The Koch brothers have a surveillance program and staff—to spy on
The Koch brothers are really going to have to kick their public relations efforts into high gear now to make the latest revelation about their nefarious efforts to acquire the U.S. system of governance in a hostile takeover look like politics as usual. They have a "secretive operation that conducts surveillance and intelligence-gathering on its liberal opponents, viewing it as a key strategic tool in its efforts to reshape American public life." No, it's not April Fool's Day. They're really doing this.
The operation, which is little-known even within the Koch network, gathers what Koch insiders refer to as "competitive intelligence" that is used to try to thwart liberal groups and activists, and to identify potential threats to the expansive network.
The competitive intelligence team has a staff of 25, including one former CIA analyst, and operates from one of the non-descript Koch network offices clustered near the Courthouse metro stop in suburban Arlington, Va. It has provided network officials with documents detailing confidential voter-mobilization plans by major Democrat-aligned groups. It also sends regular "intelligence briefing" emails tracking the canvassing, phone-banking and voter-registration efforts of labor unions, environmental groups and their allies, according to documents reviewed by POLITICO and interviews with a half-dozen sources with knowledge of the group.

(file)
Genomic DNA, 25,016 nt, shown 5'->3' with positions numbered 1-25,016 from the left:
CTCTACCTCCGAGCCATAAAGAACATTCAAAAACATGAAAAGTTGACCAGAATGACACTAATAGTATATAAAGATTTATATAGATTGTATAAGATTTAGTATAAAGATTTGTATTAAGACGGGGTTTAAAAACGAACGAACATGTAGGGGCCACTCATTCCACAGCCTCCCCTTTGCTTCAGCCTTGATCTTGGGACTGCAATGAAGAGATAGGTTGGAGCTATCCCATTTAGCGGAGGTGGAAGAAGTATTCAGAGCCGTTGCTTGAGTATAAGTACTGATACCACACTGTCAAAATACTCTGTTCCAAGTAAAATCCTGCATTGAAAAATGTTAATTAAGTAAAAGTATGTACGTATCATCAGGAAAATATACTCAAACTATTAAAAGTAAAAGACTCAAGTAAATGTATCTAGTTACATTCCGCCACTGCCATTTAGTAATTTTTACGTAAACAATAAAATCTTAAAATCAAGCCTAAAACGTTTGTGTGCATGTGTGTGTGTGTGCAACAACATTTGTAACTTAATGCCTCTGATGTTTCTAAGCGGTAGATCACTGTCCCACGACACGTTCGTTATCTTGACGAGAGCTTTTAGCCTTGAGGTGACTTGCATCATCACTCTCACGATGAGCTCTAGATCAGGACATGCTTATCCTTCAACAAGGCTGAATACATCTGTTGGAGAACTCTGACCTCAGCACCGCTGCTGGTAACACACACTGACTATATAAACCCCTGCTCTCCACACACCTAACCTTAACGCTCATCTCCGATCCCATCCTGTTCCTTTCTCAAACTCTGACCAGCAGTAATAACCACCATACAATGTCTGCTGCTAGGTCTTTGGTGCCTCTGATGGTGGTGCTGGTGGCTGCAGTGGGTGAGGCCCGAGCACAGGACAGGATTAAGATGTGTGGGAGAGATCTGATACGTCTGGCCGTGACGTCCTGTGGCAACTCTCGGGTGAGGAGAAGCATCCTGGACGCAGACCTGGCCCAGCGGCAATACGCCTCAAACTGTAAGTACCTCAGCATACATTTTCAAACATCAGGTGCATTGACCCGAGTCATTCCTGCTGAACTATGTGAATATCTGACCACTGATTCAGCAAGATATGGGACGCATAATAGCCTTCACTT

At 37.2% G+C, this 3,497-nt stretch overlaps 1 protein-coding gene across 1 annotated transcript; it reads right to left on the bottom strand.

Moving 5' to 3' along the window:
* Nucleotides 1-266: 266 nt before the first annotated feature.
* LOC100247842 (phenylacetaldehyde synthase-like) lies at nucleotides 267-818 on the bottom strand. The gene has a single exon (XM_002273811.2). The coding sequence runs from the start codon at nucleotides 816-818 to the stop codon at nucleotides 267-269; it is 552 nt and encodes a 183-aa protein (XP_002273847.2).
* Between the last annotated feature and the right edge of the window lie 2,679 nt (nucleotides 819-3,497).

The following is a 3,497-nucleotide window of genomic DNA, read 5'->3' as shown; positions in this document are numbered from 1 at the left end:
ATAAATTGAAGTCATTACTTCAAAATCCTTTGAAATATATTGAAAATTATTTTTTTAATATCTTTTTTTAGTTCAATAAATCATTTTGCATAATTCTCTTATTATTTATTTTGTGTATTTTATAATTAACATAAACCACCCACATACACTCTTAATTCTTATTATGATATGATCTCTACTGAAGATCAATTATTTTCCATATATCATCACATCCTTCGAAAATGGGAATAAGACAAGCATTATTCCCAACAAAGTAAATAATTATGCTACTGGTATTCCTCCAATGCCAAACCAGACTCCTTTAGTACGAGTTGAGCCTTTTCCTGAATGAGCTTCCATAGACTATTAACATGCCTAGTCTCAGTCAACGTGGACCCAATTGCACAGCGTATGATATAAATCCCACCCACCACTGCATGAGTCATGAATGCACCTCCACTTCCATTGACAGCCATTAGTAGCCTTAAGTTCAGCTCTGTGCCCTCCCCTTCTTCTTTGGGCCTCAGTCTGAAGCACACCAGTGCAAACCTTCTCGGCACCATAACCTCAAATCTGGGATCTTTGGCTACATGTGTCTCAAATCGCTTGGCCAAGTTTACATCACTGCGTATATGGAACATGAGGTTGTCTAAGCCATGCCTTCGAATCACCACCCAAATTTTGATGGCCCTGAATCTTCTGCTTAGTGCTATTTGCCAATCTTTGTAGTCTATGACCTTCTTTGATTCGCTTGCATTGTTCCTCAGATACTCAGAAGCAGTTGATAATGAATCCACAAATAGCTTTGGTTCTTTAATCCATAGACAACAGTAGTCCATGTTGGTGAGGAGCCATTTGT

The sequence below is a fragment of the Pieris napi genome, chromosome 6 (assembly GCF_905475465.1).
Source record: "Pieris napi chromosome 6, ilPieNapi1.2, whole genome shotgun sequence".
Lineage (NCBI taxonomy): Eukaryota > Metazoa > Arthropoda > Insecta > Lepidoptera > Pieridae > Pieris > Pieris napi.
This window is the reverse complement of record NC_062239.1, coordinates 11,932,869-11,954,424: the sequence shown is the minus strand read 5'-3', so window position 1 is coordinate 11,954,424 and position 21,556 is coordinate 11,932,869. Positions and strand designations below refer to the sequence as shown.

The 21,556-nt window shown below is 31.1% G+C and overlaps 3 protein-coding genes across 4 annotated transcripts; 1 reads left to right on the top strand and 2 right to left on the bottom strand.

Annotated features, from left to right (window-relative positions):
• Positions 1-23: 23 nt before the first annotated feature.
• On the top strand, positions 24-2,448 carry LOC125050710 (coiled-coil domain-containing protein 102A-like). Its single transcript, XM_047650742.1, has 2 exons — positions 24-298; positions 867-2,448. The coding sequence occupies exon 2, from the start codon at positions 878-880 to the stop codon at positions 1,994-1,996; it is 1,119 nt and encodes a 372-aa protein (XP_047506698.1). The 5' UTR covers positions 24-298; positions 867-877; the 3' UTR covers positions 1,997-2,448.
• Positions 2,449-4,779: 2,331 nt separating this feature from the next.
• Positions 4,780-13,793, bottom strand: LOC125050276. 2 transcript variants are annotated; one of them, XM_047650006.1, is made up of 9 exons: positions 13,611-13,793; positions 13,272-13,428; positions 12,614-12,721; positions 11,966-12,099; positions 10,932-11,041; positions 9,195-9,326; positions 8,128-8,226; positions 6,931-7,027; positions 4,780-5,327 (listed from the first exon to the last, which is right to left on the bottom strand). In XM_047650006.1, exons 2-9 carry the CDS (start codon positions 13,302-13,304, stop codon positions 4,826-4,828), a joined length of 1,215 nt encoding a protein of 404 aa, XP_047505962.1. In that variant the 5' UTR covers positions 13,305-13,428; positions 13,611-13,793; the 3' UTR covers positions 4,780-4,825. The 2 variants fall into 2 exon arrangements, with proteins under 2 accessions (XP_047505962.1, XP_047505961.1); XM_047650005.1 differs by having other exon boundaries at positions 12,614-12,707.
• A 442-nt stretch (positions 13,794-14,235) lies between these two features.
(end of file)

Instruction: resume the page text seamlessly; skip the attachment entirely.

The competitive intelligence team has gathered on-the-ground intelligence from liberal groups' canvassing events in an effort to assess the technology and techniques of field efforts to boost Democrats, according to the sources. And they say the team utilizes high-tech tactics to track the movements of liberal organizers, including culling geo-data embedded in their social media posts.
Is this all just kind of creepy? No. It's extremely creepy.
"While the Republican Party focuses on winning elections, the Kochs want to realign American politics, government and society around free enterprise philosophies that they hope to spread more broadly." They want to remake American society in their own image. Which, by the way, would be pretty fucking profitable for them. So it's really nothing for them to drop several hundreds of millions to do so.
But they're not just spending hundreds of millions to acquire elected officials—they're doing it to counter the spending of their "enemies," the big donors backing liberals. To do that effectively, according to what Politico's Ken Vogel is reporting, they have to track their activities. And those of their allies: "public sector unions and academic and media elites." The main focus appears to be the Democracy Alliance, a "a club of wealthy liberal donors and influential operatives" that has steered about $500 million to candidates and causes in the past 10 years. That would be in contrast to the $889 million the Kochs plan to aggregate and spend in 2016, alone.
Now, you might say, that's sort of fair because the Kochs have been a target of the left and there are real and well-funded efforts to expose their activities. On the other hand, there isn't a formal surveillance operation complete with a former CIA-operative on the job. It's a bunch of people looking at, you know, public records. Whereas the Koch surveillance team "tracks people deemed suspicious outside the offices of Koch network groups, circulating be-on-the-lookout photos to internal network email lists, while keeping an eye on the network's own ranks for possible leakers or disloyal employees."
Here's one thing the Kochs are inadvertently doing to actually help American democracy: They're really making the case for getting big money out of our politics.